Do you want to improve your credit score? A car loan can seem like the perfect solution, but there are many financial reasons why this is not a good idea. In this blog post, we will explore how car payments hurt credit and what other options are available for those looking to build credit.
Car payments are not credit-building
It's common knowledge that leveraging credit is important for establishing a good credit score. While this may be true, car loans are not the best way to improve credit-worthiness. One of the most common credit myths is that taking out car loans is good for credit. This isn't true and can even be harmful to your credit score.
Here's why: When you take on a loan, it shows up as an obligation in your credit report. Each car loan has a monthly payment amount and percentage of responsible use over time.
While there are many factors credit issuers consider when granting you credit, one of which is your debt-to-income ratio. It's important to maintain a credit score in the 700s for maximum creditworthiness - anything below that will result in higher interest rates on loans, as well as stricter rules
As most credit scores take credit obligations into account, this means that if you have a car loan, your credit score can be impacted negatively if your debt-to-income ratio and obligations are too high.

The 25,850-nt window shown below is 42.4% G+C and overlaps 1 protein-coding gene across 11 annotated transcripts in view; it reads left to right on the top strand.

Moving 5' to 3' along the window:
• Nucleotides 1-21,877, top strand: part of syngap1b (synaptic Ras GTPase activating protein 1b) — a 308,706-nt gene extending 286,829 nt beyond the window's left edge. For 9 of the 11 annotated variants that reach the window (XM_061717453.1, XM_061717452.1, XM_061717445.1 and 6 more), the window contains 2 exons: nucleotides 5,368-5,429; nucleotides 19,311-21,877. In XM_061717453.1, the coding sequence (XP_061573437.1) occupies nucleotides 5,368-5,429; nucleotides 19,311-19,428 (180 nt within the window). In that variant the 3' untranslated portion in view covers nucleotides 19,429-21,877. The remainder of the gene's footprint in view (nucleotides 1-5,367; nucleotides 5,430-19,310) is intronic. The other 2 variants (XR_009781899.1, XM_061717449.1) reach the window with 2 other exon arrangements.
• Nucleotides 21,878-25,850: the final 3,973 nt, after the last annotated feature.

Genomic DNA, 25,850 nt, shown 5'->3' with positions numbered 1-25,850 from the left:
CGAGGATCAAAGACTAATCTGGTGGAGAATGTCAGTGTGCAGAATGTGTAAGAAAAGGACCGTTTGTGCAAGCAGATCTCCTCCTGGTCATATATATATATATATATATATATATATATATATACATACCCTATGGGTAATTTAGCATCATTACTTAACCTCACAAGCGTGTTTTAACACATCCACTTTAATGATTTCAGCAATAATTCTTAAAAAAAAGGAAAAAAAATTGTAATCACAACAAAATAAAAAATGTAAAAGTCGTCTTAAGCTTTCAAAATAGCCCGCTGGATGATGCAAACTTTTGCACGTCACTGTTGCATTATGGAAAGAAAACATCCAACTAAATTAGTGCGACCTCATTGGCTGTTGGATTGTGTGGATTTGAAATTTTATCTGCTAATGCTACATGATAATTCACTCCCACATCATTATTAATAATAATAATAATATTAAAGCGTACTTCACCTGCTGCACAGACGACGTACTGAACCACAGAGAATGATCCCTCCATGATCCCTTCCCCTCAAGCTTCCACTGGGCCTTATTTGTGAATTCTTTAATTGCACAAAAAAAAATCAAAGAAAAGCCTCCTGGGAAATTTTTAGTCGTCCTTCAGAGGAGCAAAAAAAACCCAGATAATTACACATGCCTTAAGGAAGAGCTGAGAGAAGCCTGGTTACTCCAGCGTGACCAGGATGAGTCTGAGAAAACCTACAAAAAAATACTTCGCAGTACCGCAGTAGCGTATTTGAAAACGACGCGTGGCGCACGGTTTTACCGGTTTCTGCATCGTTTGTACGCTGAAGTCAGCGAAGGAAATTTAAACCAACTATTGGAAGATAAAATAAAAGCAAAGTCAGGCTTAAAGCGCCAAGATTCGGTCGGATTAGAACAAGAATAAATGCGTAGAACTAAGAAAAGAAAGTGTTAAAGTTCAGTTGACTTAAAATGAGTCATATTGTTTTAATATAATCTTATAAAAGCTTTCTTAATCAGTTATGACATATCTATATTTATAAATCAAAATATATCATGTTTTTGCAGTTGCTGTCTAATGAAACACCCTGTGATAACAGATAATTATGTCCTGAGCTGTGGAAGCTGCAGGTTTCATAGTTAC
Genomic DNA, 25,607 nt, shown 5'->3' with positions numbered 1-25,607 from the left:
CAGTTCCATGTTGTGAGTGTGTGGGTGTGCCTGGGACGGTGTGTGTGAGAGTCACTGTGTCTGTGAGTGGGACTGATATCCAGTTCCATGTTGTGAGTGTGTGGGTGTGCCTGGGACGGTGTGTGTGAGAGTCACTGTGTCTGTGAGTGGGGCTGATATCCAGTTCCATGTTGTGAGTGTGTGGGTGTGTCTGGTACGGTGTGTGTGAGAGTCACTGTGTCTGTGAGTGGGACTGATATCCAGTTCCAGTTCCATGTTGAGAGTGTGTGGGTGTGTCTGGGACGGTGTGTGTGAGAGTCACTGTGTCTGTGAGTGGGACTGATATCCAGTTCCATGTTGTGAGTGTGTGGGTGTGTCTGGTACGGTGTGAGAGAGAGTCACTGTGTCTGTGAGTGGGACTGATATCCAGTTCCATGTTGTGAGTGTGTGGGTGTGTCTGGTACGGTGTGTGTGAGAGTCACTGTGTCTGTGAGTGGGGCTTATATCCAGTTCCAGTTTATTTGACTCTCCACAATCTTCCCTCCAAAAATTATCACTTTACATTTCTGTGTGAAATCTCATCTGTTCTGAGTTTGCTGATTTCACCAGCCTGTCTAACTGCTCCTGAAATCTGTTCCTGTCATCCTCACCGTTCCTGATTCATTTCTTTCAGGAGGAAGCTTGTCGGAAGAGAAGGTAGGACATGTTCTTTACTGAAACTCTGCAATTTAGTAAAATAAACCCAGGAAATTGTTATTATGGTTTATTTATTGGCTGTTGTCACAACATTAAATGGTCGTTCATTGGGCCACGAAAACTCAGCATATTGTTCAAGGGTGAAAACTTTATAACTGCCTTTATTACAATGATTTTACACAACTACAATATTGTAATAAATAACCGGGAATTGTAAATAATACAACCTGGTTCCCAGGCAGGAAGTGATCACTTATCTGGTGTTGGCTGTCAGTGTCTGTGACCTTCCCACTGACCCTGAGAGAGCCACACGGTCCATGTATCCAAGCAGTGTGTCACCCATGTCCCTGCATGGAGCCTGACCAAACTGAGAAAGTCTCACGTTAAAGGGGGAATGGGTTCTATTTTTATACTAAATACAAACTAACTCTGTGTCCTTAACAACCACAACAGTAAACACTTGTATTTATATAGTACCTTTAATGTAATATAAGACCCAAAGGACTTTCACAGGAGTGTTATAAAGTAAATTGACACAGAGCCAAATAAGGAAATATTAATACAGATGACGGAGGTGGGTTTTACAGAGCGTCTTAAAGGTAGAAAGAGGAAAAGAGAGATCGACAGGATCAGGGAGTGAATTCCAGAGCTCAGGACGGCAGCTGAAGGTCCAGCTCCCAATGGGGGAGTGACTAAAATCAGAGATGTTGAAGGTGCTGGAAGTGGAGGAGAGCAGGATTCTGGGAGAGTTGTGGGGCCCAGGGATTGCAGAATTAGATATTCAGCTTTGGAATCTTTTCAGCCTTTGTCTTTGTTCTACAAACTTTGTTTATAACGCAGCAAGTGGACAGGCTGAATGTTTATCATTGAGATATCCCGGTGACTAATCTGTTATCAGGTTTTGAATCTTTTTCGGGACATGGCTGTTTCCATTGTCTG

The financial harms of car loans
Car loans are often promoted as credit-building tools. But the truth is, they can actually do more harm than good. Car loans can be severely detrimental to your credit, especially if you're living paycheck to paycheck and have a credit card balance and/or student loan debt.
There are several reasons that car loans can be bad. First, with a car loan, you are typically paying for the depreciation on the car before you even drive off the lot. Additionally, depending on your existing credit, car loans can have high interest rates making them difficult to pay off.
How to build credit without a car loan
So what's a credit-seeker to do? Every credit obligation should be considered carefully before taking on a car loan. If the credit obligations are too high, then you may want to think about other ways of building credit that don't involve borrowing money at such a high interest rate.
How else can I build credit?
The easiest way to start building credit is by getting a credit card and paying it off regularly. If you don't have credit, there are also credit cards available for those with no existing credit history.
If you have existing debt, the best strategy is to focus on ways to pay off or consolidate your existing debt.
Lastly, if you are in need of a car but don't want it to hurt your credit score through a car loan, look for an auto lease or rent-to-own option that will not affect credit scores.
While car payments may seem like a great credit-building strategy, car ownership can do more harm than good through increased debt obligations and high-interest, long-term loans. Before jumping into a new car loan, focus first on eliminating existing debts or sign up for credit cards or other credit-building options to avoid the pitfalls of car loans.